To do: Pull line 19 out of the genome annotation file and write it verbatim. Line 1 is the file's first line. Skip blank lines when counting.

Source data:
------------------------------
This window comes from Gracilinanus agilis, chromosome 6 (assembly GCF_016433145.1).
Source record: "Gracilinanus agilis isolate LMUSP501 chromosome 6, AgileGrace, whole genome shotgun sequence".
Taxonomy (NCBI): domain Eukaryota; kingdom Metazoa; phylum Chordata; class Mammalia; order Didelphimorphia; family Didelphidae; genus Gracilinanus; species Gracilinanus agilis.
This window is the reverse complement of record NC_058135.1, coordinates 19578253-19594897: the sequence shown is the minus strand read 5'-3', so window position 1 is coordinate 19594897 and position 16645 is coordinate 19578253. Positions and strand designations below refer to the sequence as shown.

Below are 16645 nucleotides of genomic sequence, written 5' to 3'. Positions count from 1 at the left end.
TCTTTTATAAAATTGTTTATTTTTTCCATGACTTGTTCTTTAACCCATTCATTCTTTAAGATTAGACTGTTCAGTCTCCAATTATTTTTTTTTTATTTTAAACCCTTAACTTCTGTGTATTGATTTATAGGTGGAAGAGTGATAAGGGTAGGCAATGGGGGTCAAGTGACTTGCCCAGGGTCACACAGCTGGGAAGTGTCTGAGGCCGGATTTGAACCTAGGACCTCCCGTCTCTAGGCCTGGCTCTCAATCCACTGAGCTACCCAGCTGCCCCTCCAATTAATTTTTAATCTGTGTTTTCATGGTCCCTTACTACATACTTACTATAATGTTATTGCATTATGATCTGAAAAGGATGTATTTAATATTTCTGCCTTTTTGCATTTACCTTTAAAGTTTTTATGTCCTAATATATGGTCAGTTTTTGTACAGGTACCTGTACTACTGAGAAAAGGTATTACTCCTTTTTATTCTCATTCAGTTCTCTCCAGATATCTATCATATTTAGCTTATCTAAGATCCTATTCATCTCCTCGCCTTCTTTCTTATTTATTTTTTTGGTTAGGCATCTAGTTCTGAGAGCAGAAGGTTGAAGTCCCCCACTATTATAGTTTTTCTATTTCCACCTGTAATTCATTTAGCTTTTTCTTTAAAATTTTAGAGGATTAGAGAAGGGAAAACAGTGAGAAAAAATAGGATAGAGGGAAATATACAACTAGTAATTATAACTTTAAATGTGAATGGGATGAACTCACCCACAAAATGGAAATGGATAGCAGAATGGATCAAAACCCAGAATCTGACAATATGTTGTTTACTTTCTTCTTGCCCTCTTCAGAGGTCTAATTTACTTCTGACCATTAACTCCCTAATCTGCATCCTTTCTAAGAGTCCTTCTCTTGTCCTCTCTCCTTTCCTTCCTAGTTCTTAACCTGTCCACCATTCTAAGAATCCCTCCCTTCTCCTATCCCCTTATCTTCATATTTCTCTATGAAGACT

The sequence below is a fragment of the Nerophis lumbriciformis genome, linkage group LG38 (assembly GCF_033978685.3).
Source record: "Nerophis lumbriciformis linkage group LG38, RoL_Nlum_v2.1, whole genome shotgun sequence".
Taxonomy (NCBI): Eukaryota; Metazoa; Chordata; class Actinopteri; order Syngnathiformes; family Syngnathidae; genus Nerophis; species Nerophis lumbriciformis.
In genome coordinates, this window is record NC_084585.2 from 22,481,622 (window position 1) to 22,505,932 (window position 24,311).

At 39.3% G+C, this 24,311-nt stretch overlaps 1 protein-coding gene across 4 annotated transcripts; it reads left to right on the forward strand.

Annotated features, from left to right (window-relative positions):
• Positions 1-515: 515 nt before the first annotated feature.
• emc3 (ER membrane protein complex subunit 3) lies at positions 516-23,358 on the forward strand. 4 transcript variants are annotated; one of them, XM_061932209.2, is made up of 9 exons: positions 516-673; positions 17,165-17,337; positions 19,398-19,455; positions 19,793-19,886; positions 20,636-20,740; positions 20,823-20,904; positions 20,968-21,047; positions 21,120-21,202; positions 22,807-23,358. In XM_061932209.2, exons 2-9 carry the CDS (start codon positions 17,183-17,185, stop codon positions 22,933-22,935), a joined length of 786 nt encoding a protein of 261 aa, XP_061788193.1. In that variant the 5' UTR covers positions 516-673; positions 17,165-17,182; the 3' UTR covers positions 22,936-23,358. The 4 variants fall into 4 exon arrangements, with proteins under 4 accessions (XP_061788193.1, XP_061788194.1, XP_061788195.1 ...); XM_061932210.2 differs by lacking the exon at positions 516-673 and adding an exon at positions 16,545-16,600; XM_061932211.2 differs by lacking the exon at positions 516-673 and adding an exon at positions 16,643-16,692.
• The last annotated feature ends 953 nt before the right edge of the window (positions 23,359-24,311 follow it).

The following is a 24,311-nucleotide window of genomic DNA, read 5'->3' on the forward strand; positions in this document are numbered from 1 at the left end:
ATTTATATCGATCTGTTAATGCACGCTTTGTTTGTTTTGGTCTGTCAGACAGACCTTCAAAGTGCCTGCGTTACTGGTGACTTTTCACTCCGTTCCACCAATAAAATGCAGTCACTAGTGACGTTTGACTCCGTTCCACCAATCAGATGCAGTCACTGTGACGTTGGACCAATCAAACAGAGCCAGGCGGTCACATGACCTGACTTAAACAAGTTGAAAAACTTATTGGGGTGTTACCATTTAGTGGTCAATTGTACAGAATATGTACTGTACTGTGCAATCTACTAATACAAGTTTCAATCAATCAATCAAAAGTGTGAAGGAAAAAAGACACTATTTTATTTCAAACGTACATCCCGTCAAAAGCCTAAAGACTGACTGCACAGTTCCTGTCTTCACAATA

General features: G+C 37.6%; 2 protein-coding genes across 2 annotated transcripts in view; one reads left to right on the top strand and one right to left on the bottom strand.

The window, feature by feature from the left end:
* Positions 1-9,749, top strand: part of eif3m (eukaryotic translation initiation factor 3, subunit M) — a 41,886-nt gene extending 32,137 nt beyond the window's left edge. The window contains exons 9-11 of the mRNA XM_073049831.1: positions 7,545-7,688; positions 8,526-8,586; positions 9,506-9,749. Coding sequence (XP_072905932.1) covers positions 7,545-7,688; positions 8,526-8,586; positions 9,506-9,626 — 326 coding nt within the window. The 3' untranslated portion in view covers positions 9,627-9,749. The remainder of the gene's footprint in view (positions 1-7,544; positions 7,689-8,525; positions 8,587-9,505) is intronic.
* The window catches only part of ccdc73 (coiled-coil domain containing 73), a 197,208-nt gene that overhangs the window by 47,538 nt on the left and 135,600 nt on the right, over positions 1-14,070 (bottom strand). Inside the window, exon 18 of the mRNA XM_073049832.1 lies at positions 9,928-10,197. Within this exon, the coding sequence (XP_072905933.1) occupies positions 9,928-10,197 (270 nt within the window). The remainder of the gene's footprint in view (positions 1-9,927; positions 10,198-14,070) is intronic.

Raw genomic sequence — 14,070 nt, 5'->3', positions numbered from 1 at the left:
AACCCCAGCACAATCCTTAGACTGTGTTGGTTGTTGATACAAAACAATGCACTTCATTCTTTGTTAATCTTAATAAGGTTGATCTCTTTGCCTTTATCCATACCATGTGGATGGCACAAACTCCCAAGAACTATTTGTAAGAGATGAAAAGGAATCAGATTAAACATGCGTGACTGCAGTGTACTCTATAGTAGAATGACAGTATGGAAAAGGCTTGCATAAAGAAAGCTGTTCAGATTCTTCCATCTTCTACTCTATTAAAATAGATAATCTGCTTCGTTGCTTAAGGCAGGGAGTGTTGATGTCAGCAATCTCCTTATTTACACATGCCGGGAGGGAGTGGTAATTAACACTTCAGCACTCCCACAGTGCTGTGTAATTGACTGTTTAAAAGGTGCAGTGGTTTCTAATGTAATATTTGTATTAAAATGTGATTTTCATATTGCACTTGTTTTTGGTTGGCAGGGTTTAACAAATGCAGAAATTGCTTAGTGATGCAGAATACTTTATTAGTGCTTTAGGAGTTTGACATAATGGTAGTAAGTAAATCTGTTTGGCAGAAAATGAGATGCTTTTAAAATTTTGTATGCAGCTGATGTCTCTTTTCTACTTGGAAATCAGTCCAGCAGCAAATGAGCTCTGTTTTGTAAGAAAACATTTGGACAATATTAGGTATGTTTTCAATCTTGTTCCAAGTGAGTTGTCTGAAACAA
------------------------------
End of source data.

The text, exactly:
The window, feature by feature from the left end: